Sen. McBroom and State Oversight Committees Need More Information on MDHHS Covid Reporting in Nursing Homes
Last week in a joint oversight committee meeting, Michigan lawmakers heard the results of a state auditor general study of the total number of nursing home deaths from covid-19. The auditor said the Michigan Department of Health and Human Services criteria for reporting a death related to covid may not have been accurate. Auditor general Doug Ringler, was adamant when he told lawmakers that the audit only looked at data. The probe did not explore how policy could have influenced the discrepancy between its report and the official total from MDHHS. Senator Ed McBroom said that the number of deaths is troubling though there is more information needed before the oversight committee can truly make any decision on if deaths reported were inaccurate.
“[The] Auditor General investigated the numbers of folks that passed away in nursing homes, or are connected with nursing homes, long term care facilities, skilled nursing facilities, from COVID. And found that the numbers were quite a bit higher than what the Department of Health and Human Services reported. Around 24 to 15 percent higher. And we found that to be really disturbing news. We’re still investigating whether the methodology for collecting the numbers is the best to use. it is a complex set of variables that have to be looked at. And it’s hard to know.” – Senator Ed McBroom, 38th District
McBroom noted the many complicated variables in reporting covid-19 cases. He said determining what facilities were reporting for the official count at the beginning of the pandemic. It was determined that nursing care facilities would have to self report cases and death from covid 19. But Ringler said his report could not exclude data from long term care facilities before the official onset of the pandemic in march 2020. The audit re-defined long term care facility beyond what the MDHHS laid out at that time. And the state determined during that time to include a more encompassing definition than that of the CDC. McBroom said more information needs to be analyzed before legislative oversight committees can act. Our request for an interview with m-d-h-h-s was declined, but in a statement a department spokesman said they were concerned the report would be misinterpreted to quote “question the work and integrity of long-term care facilities, local health departments, coroners and other frontline workers who rely on report data.”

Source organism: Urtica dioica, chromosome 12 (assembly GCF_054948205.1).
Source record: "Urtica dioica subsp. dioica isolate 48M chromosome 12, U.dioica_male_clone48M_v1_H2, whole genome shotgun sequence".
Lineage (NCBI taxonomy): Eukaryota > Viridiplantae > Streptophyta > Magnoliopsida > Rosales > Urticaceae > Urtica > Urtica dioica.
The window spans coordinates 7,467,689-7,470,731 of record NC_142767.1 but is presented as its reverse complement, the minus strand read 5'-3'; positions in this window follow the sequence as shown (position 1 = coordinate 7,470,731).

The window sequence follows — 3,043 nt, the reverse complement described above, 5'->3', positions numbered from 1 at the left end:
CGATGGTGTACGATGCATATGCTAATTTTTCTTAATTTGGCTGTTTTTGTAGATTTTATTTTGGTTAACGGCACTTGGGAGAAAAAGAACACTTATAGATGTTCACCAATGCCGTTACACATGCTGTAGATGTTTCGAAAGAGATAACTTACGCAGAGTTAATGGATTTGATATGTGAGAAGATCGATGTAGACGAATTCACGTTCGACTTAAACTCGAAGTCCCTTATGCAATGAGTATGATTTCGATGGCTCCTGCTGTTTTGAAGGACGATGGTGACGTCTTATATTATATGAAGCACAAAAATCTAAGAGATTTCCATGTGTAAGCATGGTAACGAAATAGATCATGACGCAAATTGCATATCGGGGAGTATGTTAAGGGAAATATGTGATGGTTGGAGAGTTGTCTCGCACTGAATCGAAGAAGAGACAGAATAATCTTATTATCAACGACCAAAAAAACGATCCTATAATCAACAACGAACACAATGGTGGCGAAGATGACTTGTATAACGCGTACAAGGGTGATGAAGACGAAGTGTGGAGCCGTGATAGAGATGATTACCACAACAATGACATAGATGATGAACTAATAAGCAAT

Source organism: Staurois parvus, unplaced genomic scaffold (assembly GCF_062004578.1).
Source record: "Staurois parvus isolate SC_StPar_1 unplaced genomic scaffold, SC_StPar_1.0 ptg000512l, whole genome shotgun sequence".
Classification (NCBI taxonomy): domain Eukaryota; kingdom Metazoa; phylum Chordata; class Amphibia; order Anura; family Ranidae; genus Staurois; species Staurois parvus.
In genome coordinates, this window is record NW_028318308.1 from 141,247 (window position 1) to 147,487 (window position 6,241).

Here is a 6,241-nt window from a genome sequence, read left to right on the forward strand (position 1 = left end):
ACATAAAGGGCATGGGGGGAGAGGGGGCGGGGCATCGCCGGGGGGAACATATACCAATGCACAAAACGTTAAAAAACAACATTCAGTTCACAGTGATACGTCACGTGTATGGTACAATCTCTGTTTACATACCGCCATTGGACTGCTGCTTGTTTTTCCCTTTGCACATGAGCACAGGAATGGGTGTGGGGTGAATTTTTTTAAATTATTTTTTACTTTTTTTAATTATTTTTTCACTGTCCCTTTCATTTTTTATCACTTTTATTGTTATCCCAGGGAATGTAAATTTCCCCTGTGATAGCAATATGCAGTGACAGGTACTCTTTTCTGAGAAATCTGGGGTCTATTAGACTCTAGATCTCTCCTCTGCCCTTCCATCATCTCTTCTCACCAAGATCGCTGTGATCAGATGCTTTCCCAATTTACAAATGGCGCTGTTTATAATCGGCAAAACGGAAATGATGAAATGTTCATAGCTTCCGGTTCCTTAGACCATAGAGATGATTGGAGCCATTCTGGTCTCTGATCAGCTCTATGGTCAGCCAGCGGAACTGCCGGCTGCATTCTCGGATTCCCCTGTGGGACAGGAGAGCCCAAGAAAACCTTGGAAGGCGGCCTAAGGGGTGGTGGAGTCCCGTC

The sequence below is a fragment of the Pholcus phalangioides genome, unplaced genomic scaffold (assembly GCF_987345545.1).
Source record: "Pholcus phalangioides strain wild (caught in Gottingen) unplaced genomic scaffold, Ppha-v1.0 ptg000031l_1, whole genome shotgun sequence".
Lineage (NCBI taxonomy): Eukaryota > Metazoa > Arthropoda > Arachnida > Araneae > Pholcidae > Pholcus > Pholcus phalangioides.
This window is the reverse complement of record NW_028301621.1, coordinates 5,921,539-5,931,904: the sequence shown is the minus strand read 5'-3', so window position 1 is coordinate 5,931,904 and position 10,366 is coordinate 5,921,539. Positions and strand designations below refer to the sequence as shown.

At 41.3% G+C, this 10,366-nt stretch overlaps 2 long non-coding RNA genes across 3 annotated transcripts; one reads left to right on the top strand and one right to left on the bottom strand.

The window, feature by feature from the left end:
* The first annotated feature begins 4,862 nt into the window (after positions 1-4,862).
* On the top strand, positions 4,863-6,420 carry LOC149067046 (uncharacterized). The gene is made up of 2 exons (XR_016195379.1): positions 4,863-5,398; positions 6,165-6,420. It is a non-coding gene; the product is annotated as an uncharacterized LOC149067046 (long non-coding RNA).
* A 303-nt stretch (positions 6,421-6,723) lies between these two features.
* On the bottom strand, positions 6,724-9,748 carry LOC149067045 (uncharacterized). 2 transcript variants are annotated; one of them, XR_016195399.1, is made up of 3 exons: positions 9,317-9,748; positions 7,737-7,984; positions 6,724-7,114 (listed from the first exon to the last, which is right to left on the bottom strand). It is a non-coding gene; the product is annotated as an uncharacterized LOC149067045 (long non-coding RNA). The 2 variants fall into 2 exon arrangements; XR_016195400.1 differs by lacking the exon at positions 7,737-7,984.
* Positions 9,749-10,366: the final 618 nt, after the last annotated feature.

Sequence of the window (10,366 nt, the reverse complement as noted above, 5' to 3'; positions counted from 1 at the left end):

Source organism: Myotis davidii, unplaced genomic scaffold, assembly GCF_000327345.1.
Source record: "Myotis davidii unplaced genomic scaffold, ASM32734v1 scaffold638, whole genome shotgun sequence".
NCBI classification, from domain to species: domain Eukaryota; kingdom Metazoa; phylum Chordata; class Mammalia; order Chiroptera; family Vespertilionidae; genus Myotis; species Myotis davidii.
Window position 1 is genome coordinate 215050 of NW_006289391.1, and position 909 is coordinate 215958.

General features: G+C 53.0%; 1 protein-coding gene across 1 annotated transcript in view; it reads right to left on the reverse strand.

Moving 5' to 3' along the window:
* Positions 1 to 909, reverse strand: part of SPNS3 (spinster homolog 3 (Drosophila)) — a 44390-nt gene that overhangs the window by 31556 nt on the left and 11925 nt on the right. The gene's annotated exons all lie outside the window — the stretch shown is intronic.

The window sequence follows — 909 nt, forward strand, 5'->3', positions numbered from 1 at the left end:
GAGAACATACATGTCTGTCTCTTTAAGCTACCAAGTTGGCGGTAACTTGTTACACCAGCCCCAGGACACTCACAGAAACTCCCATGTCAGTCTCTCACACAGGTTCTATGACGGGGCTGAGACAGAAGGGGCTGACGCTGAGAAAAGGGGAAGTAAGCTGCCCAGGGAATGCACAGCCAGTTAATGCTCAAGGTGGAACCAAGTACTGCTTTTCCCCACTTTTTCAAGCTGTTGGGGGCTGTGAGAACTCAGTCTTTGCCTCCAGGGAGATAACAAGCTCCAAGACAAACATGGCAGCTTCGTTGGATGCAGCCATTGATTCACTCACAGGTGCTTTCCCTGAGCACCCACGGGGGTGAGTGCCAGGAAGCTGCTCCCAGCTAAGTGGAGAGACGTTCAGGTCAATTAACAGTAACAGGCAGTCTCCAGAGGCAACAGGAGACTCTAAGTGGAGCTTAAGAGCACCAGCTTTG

They went on to say that “the analysis combines covid-19 deaths in facilities that were required to report and those that were not required to report, creating the impression of a larger undercount by long-term care facilities than is warranted. We feel this review and its findings are doing a great disservice to Michigan residents, especially those who have family members residing in long-term care facilities.”
MDHHHS said it would welcome legislative action to improve data collection and reporting.
MDHHS Full Statement:
MDHHS appreciates the OAG’s recognition of the fact that the department accurately compiled and published the long-term care COVID-19 death data supplied by Michigan’s long-term care facilities, as well as their recognition of MDHHS’s work ensuring the reasonableness and integrity of the data reported. However, we continue to have serious concerns about both the methodology employed to compare long-term care facilities’ self-reported data to death certificate data from Michigan’s Electronic Death Registry System and COVID-19 case and death data from the Michigan Disease Surveillance System, as well as the conclusions they’ve drawn from this review.
We are concerned the report will be misinterpreted to question the work and integrity of long-term care facilities, local health departments, coroners and other frontline workers who we rely on to report data. Throughout the pandemic MDHHS has clearly stated what would be included in our COVID-19 long-term care facility death data. We were upfront and clear about what deaths were and were not included in our count. The OAG has chosen to use a different definition of a long-term care death than MDHHS is using based on federal requirements. The analysis combines COVID-19 deaths in facilities that were required to report and those that were not required to report, creating the impression of a larger undercount by long-term care facilities than is warranted.
We feel this review and its findings are doing a great disservice to Michigan residents, especially those who have family members residing in long-term care facilities.
MDHHS welcomes legislative action to improve data collection and reporting in the future by investing in public health infrastructure. Our ability to upgrade and maintain data collection platforms is vital in being able to collect, analyze, and report accurate information during times of emergency or urgency. Clearly, our data platforms are outdated as all verification methods identified rely on manual data entry. Additional investment in our state public health data platforms is essential for us to provide this information quickly and transparently to the public. Further, health care facilities in Michigan are not required to regularly report pertinent public health data. Consistent collection of public health data from providers would improve the efficacy and efficiency of data reporting. Because no reporting requirements exist in law, an emergency order was required to compel reporting followed by education and training to bring facilities up to speed on reporting requirements. Any statutory requirements for minimum reporting from health providers would better position the state to respond to emergent public health crises.
Links to Full Oversight Committee Hearings from January 20th, 2022